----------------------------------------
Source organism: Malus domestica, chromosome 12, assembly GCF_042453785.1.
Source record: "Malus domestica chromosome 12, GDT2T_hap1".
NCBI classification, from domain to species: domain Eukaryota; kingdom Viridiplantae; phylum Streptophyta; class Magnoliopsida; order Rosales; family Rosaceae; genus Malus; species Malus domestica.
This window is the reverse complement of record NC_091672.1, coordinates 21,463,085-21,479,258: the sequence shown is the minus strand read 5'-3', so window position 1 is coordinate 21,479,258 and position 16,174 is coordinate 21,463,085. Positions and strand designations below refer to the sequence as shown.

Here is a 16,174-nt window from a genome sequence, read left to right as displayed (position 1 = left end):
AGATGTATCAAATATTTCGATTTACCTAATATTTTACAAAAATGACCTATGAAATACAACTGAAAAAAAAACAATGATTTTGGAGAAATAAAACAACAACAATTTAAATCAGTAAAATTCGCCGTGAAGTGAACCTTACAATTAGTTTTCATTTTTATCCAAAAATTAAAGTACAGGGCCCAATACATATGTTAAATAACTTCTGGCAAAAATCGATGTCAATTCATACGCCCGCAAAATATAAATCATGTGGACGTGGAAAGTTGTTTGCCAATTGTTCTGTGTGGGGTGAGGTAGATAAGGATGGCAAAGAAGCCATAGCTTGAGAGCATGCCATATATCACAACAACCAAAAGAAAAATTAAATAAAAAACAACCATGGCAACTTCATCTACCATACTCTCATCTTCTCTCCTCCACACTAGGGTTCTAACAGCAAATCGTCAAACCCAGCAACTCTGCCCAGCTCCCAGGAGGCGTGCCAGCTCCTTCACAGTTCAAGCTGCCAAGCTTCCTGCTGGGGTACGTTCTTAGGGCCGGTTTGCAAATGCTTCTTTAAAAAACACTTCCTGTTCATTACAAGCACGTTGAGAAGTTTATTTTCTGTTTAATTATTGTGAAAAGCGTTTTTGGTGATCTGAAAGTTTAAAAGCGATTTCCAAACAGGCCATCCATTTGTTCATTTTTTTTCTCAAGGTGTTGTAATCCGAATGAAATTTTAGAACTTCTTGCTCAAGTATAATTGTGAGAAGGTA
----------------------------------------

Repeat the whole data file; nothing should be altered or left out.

Source organism: Malus domestica, chromosome 12, assembly GCF_042453785.1.
Source record: "Malus domestica chromosome 12, GDT2T_hap1".
NCBI classification, from domain to species: domain Eukaryota; kingdom Viridiplantae; phylum Streptophyta; class Magnoliopsida; order Rosales; family Rosaceae; genus Malus; species Malus domestica.
This window is the reverse complement of record NC_091672.1, coordinates 21,463,085-21,479,258: the sequence shown is the minus strand read 5'-3', so window position 1 is coordinate 21,479,258 and position 16,174 is coordinate 21,463,085. Positions and strand designations below refer to the sequence as shown.

Here is a 16,174-nt window from a genome sequence, read left to right as displayed (position 1 = left end):
AGATGTATCAAATATTTCGATTTACCTAATATTTTACAAAAATGACCTATGAAATACAACTGAAAAAAAAACAATGATTTTGGAGAAATAAAACAACAACAATTTAAATCAGTAAAATTCGCCGTGAAGTGAACCTTACAATTAGTTTTCATTTTTATCCAAAAATTAAAGTACAGGGCCCAATACATATGTTAAATAACTTCTGGCAAAAATCGATGTCAATTCATACGCCCGCAAAATATAAATCATGTGGACGTGGAAAGTTGTTTGCCAATTGTTCTGTGTGGGGTGAGGTAGATAAGGATGGCAAAGAAGCCATAGCTTGAGAGCATGCCATATATCACAACAACCAAAAGAAAAATTAAATAAAAAACAACCATGGCAACTTCATCTACCATACTCTCATCTTCTCTCCTCCACACTAGGGTTCTAACAGCAAATCGTCAAACCCAGCAACTCTGCCCAGCTCCCAGGAGGCGTGCCAGCTCCTTCACAGTTCAAGCTGCCAAGCTTCCTGCTGGGGTACGTTCTTAGGGCCGGTTTGCAAATGCTTCTTTAAAAAACACTTCCTGTTCATTACAAGCACGTTGAGAAGTTTATTTTCTGTTTAATTATTGTGAAAAGCGTTTTTGGTGATCTGAAAGTTTAAAAGCGATTTCCAAACAGGCCATCCATTTGTTCATTTTTTTTCTCAAGGTGTTGTAATCCGAATGAAATTTTAGAACTTCTTGCTCAAGTATAATTGTGAGAAGGTA